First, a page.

I’m studying classical singing in a conservatory of music for only less than 2 years and am a soprano (I’m not yet sure which type). When I vocalize, I usually go up to A and sometimes B below the high C. But the thing is, I can also reach the whistle register from that very same A up to the high G but i don’t include it yet in the vocalization because it is a completely different feeling, one that is very light and effortless. It sounds thin and it doesn’t have body like that of my lower registers but I can easily produce vibrato with it. I haven’t told my teacher about this whistle register yet because I’m afraid that she would torture me to reach it with the same quality or thickness as that of my lower registers during a lesson. That’s what I’m not sure about–how do I make that whistle sound one with that of the lower registers? What specific types of vocal exercises could I use to smooth out the passaggio in this particular area? I really hope you could help me.
Thanks a lot.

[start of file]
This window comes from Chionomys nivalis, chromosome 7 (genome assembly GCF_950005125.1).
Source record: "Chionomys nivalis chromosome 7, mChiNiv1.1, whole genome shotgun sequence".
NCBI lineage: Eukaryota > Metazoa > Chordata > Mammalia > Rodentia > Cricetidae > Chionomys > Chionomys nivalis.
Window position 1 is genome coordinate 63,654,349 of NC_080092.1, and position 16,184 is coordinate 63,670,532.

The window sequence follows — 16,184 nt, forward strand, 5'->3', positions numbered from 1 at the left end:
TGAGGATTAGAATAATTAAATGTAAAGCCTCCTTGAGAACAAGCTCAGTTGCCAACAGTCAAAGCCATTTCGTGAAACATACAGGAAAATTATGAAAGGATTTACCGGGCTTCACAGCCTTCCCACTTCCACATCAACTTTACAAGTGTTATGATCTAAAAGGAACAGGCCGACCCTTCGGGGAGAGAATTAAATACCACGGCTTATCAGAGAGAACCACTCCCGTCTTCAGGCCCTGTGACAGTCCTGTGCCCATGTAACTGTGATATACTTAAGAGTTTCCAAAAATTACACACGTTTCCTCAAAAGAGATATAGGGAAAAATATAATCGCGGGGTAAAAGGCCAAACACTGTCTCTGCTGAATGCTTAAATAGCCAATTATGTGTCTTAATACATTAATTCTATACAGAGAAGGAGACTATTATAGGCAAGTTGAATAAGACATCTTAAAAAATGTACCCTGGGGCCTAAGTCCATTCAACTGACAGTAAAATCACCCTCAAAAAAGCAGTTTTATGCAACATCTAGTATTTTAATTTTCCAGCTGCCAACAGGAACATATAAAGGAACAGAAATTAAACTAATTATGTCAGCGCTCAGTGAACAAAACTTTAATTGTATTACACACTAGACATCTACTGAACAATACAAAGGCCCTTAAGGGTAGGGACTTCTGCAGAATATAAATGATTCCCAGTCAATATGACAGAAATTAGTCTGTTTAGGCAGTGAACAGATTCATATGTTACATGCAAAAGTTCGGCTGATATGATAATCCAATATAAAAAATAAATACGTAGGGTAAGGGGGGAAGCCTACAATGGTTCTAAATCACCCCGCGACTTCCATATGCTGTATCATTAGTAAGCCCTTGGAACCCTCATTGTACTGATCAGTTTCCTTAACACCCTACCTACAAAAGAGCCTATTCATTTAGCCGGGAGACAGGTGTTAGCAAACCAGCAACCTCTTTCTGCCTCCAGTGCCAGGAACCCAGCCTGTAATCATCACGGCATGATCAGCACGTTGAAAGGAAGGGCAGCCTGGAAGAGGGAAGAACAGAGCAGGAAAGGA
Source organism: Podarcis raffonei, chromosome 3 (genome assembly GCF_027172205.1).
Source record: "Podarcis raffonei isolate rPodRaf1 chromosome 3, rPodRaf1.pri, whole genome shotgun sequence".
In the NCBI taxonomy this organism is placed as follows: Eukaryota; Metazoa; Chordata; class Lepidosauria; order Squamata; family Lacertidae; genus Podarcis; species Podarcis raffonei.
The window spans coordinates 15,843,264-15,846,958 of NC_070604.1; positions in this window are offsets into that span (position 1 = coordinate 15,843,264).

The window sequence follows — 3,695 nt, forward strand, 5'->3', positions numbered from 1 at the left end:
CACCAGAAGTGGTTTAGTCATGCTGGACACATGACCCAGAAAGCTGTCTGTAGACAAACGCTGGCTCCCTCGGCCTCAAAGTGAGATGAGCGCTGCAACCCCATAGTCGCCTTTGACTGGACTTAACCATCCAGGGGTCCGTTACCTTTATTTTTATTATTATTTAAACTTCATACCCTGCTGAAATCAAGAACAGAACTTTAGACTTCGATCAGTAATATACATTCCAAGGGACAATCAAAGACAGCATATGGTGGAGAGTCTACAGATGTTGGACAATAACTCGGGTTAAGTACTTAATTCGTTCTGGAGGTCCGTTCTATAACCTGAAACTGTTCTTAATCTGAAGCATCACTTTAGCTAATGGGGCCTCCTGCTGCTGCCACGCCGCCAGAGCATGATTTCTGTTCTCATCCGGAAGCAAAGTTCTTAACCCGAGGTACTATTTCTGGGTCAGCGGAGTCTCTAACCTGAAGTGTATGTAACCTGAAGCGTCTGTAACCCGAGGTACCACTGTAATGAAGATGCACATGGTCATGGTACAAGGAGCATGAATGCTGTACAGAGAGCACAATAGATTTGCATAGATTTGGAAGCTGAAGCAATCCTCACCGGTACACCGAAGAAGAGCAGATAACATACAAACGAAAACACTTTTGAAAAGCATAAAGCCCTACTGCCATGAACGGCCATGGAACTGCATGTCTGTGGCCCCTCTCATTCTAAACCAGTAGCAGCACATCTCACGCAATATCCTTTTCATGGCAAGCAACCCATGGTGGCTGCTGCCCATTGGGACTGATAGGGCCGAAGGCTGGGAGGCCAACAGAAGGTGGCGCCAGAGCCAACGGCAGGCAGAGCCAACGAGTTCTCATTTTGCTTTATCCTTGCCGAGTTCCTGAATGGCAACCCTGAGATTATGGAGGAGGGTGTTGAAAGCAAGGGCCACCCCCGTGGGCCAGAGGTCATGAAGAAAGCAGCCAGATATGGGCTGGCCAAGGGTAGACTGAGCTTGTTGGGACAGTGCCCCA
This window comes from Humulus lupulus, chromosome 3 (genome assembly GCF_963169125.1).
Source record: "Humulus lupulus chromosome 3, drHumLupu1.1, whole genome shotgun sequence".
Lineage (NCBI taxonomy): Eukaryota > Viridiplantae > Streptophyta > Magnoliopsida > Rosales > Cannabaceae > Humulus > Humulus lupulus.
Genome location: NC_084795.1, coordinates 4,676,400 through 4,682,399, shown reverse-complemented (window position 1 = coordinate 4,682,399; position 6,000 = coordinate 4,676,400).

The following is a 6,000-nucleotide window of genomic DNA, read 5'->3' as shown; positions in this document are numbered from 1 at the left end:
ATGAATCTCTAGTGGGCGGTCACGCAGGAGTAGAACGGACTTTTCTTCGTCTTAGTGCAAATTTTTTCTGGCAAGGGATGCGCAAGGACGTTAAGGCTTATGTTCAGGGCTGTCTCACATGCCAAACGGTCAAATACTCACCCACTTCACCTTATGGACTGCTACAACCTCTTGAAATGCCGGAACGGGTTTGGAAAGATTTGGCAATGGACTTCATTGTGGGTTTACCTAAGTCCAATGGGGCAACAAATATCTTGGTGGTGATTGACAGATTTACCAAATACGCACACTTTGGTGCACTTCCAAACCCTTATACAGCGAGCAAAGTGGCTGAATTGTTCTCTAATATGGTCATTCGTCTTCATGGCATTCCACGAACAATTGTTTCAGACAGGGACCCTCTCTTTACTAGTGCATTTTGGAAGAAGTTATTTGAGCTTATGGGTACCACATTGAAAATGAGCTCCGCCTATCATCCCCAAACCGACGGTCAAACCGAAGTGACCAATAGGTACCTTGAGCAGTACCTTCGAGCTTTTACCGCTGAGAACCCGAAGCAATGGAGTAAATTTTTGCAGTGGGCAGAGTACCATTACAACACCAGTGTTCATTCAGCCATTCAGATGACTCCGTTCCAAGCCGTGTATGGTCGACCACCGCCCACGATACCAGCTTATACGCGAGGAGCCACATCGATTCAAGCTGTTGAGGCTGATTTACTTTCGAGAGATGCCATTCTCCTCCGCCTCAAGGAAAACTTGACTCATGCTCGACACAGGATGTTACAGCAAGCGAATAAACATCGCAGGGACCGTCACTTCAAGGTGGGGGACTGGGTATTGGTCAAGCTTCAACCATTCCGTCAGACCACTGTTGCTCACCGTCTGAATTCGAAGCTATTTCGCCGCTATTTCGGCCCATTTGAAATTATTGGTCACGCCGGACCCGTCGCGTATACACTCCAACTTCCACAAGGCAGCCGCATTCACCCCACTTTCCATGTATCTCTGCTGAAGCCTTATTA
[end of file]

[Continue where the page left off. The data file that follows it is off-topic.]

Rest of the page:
Thanks for writing with your question. The first thing I would say is it all depends on the nature of how you are producing the whistle register. Often when people are able to produce this part of the range it can be used as a guide to the rest of the voice. I would suggest trying downward slides starting high in the whistle range and taking it all the way down to your lowest note. If the voice does not crack then that means you are in line and it is beneficial. If the tone cracks at some point that means the registers are out of line with each other because of misalignment in the vocal tract and this needs to be fixed before the exercise is worthwhile. This is often the case when we feel like we are singing out of the mouth. It is critical that we use all three pharyngeal areas for resonance to allow the voice the greatest flexibility and freedom. We use a little “oo” vowel to exercise this resonance coordination. Because the mouth opening is so small the tone is not allowed to escape and has the opportunity to resonate in the naso-pharynx in the head. This conditions the tone and makes it vibrant and full while being very easy. It is singing in the position of whistling. It takes some getting used to. Once we have the feel of singing in the upper resonator we can sing all vowels while keeping the resonance position.